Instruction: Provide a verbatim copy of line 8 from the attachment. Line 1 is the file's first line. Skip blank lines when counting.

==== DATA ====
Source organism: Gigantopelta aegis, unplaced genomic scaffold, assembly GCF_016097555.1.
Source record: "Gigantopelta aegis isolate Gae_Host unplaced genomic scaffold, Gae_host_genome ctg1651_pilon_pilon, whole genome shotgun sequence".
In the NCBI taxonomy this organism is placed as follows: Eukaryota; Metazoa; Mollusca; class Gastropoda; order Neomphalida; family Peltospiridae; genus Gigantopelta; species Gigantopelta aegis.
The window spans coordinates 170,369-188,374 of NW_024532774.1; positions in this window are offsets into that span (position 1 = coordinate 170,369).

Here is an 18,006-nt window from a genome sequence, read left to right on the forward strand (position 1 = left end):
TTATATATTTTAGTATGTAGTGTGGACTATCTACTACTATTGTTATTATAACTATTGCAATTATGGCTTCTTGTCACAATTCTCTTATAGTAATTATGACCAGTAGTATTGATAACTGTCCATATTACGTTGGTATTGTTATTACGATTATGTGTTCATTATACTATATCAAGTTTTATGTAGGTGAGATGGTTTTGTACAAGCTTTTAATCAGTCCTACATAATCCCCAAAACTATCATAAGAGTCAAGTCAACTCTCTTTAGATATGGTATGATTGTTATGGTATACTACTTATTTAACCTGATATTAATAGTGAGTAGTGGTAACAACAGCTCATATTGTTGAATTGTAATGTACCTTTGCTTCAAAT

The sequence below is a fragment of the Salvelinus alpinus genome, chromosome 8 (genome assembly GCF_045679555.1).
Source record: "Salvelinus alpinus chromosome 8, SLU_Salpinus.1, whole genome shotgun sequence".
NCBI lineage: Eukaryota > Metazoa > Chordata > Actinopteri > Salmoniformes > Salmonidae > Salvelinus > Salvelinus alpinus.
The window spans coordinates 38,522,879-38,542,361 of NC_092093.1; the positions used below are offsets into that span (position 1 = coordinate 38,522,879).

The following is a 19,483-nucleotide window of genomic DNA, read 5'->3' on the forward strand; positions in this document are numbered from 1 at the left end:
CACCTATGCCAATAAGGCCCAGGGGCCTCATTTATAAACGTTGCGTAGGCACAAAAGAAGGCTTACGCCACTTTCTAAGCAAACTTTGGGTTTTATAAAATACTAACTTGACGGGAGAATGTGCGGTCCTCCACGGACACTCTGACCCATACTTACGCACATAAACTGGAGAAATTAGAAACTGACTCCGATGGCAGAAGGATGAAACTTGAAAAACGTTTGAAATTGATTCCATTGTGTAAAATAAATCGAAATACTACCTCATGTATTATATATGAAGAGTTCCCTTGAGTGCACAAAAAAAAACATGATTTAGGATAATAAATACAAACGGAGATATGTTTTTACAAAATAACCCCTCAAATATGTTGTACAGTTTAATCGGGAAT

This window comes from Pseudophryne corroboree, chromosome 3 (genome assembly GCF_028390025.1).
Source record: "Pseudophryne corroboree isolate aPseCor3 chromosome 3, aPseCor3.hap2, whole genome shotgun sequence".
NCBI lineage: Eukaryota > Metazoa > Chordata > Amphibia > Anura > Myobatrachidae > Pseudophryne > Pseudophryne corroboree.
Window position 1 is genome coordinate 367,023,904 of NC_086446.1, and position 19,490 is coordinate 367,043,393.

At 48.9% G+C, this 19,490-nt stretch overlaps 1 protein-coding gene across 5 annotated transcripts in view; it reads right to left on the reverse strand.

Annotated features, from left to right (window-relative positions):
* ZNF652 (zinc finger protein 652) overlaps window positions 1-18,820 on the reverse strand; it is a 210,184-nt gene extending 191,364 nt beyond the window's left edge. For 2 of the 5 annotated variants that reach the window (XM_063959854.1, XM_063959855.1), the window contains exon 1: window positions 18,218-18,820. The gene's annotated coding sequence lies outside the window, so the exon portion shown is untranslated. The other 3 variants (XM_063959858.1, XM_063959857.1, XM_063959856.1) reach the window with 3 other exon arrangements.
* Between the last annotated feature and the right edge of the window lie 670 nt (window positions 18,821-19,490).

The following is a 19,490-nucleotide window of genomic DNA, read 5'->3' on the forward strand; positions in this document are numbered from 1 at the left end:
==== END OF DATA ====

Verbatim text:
Source record: "Salvelinus alpinus chromosome 8, SLU_Salpinus.1, whole genome shotgun sequence".